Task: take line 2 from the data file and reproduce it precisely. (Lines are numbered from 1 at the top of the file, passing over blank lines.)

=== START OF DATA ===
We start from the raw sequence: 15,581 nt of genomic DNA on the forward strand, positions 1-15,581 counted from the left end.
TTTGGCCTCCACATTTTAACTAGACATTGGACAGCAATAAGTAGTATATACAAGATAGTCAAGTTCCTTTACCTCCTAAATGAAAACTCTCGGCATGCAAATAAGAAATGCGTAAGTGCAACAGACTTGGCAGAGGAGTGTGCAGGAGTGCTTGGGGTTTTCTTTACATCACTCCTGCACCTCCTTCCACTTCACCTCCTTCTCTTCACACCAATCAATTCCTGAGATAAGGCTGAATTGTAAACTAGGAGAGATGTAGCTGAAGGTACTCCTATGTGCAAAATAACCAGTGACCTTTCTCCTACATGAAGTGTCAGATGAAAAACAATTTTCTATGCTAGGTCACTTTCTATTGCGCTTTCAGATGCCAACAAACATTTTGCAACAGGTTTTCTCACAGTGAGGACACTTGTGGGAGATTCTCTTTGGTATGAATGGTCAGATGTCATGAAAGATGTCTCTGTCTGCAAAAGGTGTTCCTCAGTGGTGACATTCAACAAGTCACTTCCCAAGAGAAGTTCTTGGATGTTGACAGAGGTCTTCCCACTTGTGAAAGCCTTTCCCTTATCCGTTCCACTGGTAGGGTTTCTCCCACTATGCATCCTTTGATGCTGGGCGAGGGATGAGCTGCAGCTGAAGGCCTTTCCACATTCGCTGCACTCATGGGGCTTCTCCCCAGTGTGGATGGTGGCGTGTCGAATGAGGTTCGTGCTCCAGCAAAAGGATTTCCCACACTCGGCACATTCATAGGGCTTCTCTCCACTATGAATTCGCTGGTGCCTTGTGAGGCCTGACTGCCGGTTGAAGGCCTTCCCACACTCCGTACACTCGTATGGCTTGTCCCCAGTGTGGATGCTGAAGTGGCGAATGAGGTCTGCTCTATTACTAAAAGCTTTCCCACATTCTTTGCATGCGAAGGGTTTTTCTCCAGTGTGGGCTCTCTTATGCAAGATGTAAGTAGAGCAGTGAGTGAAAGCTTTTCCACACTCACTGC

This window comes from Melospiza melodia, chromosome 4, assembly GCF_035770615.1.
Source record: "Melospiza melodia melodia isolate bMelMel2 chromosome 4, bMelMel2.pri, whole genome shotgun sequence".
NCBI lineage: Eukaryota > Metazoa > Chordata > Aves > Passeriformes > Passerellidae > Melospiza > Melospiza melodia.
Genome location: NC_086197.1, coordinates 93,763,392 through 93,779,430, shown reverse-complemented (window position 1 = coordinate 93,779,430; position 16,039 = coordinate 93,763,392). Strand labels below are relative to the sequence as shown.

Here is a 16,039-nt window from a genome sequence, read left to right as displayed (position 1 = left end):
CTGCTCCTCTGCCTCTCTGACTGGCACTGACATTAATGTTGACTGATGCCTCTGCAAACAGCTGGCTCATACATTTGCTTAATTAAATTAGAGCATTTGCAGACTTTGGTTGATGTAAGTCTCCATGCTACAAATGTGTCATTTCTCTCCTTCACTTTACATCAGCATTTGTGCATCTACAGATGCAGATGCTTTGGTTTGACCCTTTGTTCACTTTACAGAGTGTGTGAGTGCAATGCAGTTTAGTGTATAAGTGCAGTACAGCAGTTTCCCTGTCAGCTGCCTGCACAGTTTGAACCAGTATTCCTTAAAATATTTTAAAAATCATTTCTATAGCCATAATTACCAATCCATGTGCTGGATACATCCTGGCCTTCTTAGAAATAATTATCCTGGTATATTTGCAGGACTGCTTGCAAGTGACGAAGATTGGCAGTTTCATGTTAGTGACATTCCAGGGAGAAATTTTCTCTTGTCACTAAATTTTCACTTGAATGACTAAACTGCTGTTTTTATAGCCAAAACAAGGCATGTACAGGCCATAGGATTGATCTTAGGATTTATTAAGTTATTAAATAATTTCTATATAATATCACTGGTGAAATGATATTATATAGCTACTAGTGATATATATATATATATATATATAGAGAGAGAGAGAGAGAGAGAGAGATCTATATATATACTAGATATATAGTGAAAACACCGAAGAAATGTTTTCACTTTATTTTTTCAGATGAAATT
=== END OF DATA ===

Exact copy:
TTTGGCCTCCACATTTTAACTAGACATTGGACAGCAATAAGTAGTATATACAAGATAGTCAAGTTCCTTTACCTCCTAAATGAAAACTCTCGGCATGCAAATAAGAAATGCGTAAGTGCAACAGACTTGGCAGAGGAGTGTGCAGGAGTGCTTGGGGTTTTCTTTACATCACTCCTGCACCTCCTTCCACTTCACCTCCTTCTCTTCACACCAATCAATTCCTGAGATAAGGCTGAATTGTAAACTAGGAGAGATGTAGCTGAAGGTACTCCTATGTGCAAAATAACCAGTGACCTTTCTCCTACATGAAGTGTCAGATGAAAAACAATTTTCTATGCTAGGTCACTTTCTATTGCGCTTTCAGATGCCAACAAACATTTTGCAACAGGTTTTCTCACAGTGAGGACACTTGTGGGAGATTCTCTTTGGTATGAATGGTCAGATGTCATGAAAGATGTCTCTGTCTGCAAAAGGTGTTCCTCAGTGGTGACATTCAACAAGTCACTTCCCAAGAGAAGTTCTTGGATGTTGACAGAGGTCTTCCCACTTGTGAAAGCCTTTCCCTTATCCGTTCCACTGGTAGGGTTTCTCCCACTATGCATCCTTTGATGCTGGGCGAGGGATGAGCTGCAGCTGAAGGCCTTTCCACATTCGCTGCACTCATGGGGCTTCTCCCCAGTGTGGATGGTGGCGTGTCGAATGAGGTTCGTGCTCCAGCAAAAGGATTTCCCACACTCGGCACATTCATAGGGCTTCTCTCCACTATGAATTCGCTGGTGCCTTGTGAGGCCTGACTGCCGGTTGAAGGCCTTCCCACACTCCGTACACTCGTATGGCTTGTCCCCAGTGTGGATGCTGAAGTGGCGAATGAGGTCTGCTCTATTACTAAAAGCTTTCCCACATTCTTTGCATGCGAAGGGTTTTTCTCCAGTGTGGGCTCTCTTATGCAAGATGTAAGTAGAGCAGTGAGTGAAAGCTTTTCCACACTCACTGC